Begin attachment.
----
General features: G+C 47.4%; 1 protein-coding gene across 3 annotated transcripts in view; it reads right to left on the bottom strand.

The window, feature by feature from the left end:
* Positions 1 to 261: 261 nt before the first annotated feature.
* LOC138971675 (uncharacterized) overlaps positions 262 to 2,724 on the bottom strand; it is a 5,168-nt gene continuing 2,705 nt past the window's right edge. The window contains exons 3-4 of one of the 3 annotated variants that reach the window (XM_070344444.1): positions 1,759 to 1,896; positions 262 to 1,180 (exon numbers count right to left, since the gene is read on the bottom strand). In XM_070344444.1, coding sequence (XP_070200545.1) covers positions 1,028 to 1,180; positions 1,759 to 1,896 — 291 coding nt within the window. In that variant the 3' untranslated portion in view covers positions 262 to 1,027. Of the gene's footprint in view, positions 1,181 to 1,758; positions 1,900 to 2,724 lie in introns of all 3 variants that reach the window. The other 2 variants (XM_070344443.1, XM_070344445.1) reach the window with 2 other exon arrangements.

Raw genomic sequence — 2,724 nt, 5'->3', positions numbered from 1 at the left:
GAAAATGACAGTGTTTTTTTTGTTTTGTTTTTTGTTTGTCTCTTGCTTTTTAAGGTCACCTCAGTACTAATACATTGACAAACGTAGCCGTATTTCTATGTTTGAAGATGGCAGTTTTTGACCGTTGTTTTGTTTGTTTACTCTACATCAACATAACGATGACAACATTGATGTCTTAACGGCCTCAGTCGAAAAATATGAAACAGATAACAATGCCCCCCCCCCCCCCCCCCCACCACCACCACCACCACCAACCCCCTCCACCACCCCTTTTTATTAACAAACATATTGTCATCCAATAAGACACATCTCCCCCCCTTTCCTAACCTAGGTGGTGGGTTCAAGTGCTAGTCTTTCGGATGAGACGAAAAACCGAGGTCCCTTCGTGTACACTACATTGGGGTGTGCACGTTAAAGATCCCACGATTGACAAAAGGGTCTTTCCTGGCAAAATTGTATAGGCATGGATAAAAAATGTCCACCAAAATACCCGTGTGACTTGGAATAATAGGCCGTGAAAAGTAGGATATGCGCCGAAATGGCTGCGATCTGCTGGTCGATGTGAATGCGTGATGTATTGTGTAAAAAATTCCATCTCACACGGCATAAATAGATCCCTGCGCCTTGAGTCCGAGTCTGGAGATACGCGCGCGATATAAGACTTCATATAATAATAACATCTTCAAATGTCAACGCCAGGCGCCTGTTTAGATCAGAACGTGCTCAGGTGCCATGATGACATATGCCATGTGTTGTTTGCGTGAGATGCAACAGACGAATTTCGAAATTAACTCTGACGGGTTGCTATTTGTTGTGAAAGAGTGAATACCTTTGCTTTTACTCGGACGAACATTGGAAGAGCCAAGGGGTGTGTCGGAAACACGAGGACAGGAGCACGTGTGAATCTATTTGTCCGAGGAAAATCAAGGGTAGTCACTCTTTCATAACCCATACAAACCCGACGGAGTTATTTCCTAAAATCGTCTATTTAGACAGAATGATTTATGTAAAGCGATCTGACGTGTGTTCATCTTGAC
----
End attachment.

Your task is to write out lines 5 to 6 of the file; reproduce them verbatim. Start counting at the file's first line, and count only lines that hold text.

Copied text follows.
Raw genomic sequence — 2,724 nt, 5'->3', positions numbered from 1 at the left:
GAAAATGACAGTGTTTTTTTTGTTTTGTTTTTTGTTTGTCTCTTGCTTTTTAAGGTCACCTCAGTACTAATACATTGACAAACGTAGCCGTATTTCTATGTTTGAAGATGGCAGTTTTTGACCGTTGTTTTGTTTGTTTACTCTACATCAACATAACGATGACAACATTGATGTCTTAACGGCCTCAGTCGAAAAATATGAAACAGATAACAATGCCCCCCCCCCCCCCCCCCCACCACCACCACCACCACCAACCCCCTCCACCACCCCTTTTTATTAACAAACATATTGTCATCCAATAAGACACATCTCCCCCCCTTTCCTAACCTAGGTGGTGGGTTCAAGTGCTAGTCTTTCGGATGAGACGAAAAACCGAGGTCCCTTCGTGTACACTACATTGGGGTGTGCACGTTAAAGATCCCACGATTGACAAAAGGGTCTTTCCTGGCAAAATTGTATAGGCATGGATAAAAAATGTCCACCAAAATACCCGTGTGACTTGGAATAATAGGCCGTGAAAAGTAGGATATGCGCCGAAATGGCTGCGATCTGCTGGTCGATGTGAATGCGTGATGTATTGTGTAAAAAATTCCATCTCACACGGCATAAATAGATCCCTGCGCCTTGAGTCCGAGTCTGGAGATACGCGCGCGATATAAGACTTCATATAATAATAACATCTTCAAATGTCAACGCCAGGCGCCTGTTTAGATCAGAACGTGCTCAGGTGCCATGATGACATATGCCATGTGTTGTTTGCGTGAGATGCAACAGACGAATTTCGAAATTAACTCTGACGGGTTGCTATTTGTTGTGAAAGAGTGAATACCTTTGCTTTTACTCGGACGAACATTGGAAGAGCCAAGGGGTGTGTCGGAAACACGAGGACAGGAGCACGTGTGAATCTATTTGTCCGAGGAAAATCAAGGGTAGTCACTCTTTCATAACCCATACAAACCCGACGGAGTTATTTCCTAAAATCGTCTATTTAGACAGAATGATTTATGTAAAGCGATCTGACGTGTGTTCATCTTGAC